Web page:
Everything about Rougon is a performance. Zola makes this very clear by talking about the theatre of parliament and power play throughout the novel. Rougon is happy to abandon one position for another, purely to keep the stage. He will be whatever or whoever, the Emporer needs him to be – the authoritarian stalwart, the fall guy or the champion of liberal freedoms.
For Rougon, is it not about what is just, or right, or ethical. It is all about the power. He has no position, except the one that allows him to come out on top. His two major speeches to parliament are a master class of manipulation, word play and skulduggery. However, it is not just the politicians that work the system to their own advantage; their supporters and followers are shown by Zola to be just as corrupt and corruptible.
It is interesting to note, that his main supporter/adversary was a woman, Clorinde. In some ways they act as each others muses as well as opponents. In Rougon’s final grab for power at the end of the book, it is Clorinde’s admiration and respect that sweetens the deal. She was probably the only person in the room who truly appreciated what he did and how he did it.
Every performer needs an appreciative audience after all.
As an aside, this is the sixth book in the Rougon-Macquart series, but the second book in Zola’s preferred order. My understanding is that Zola’s order follows the family tree. Those novels featuring members of the legitimate branch, the Rougon’s come first, followed by the illegitimate Mouret’s and the Macquart’s.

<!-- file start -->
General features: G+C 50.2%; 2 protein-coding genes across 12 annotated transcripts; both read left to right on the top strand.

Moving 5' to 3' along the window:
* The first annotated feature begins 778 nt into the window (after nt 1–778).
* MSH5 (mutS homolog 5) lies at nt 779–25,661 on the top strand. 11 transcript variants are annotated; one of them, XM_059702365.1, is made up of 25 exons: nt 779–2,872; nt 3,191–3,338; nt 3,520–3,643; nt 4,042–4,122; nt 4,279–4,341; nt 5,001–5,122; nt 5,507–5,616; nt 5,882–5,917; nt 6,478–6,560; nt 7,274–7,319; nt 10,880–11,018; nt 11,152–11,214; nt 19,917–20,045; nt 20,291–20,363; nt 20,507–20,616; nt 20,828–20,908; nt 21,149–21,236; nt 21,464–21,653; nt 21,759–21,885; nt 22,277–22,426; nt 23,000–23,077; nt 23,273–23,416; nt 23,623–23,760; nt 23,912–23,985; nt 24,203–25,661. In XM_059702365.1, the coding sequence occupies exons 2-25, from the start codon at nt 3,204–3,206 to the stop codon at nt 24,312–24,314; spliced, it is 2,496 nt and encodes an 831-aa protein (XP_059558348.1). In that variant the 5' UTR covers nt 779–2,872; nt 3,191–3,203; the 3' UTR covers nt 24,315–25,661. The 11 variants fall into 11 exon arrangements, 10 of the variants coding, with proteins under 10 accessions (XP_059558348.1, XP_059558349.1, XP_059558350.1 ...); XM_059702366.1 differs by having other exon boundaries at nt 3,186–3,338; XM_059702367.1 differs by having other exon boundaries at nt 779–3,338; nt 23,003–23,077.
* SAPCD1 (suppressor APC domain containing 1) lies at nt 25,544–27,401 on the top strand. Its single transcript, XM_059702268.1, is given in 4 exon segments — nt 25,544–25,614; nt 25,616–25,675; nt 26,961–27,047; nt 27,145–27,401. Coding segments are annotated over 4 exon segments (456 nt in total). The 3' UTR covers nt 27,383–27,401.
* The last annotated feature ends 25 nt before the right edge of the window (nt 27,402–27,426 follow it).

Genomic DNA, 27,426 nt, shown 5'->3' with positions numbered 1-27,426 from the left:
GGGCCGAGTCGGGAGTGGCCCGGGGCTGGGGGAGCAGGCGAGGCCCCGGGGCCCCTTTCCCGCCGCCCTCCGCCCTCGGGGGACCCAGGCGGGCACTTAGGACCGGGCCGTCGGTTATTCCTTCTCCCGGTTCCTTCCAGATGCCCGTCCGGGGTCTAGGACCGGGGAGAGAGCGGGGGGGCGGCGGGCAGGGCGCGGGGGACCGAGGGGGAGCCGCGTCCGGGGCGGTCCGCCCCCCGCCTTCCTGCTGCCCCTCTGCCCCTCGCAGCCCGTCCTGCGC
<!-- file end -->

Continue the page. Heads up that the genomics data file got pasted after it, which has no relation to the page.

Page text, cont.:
Eugène Rougon is the eldest son of Pierre and Felicité Rougon and the grandson of Adélaïde Fouque, the mad matriarch of the family. Zola wanted to show how each branch of the family was affected by Adélaïde’s genetic inheritance. The Rougon’s, as the upper class, legitmate branch, generally lived well, but their deficiences included power, money, greed and excess.
The Mouret’s married into the Macquart line and tended to be middle class and the most balanced of the three branches, although they still had to overcome various overpowering desires, pride or physical disabilities.
The Macquart’s were the drunks, prostitutes and murderers at the bottom of the tree. Their poor, working class environments brought out the worst possible parts of Adélaïde’s hereditary madness.
Title: Son Excellence Eugène Rougon (His Excellency Eugene Rougon) Author: Émile Zola Translator: Brian Nelson ISBN: 9780198748250 Imprint: Oxford University Press Published: 2018 (originally published 1876) Format: Paperback Pages: 343
My Zola Bibliofile:
- La Fortune des Rougon (1871) The Fortune of the Rougons
- La Curée (1871–2) The Kill | The Rush For the Spoil | The Hounds’ Fee
- Le Ventre de Paris (1873) The Belly of Paris | The Fat and the Thin | Savage Paris | The Paris Market Girls
- La Conquête de Plassans (1874) The Conquest of Plassans | A Priest in the House
- La Faute de l’Abbé Mouret (1875) The Sin of Father Mouret | Abbé Mouret’s Trangression | The Sinful Priest
- Son Excellence Eugène Rougon (1876) His Excellency Eugene Rougon | Clorinda | The Mysteries of Louis Napoleon’s Court
- Nana (1880)
- Germinal (1885)
- Brian Nelson | Emile Zola: A Very Short Introduction (2020)
- This post was written in the Blue Mountains within the Ngurra (country) of the Dharug and Gundungurra peoples.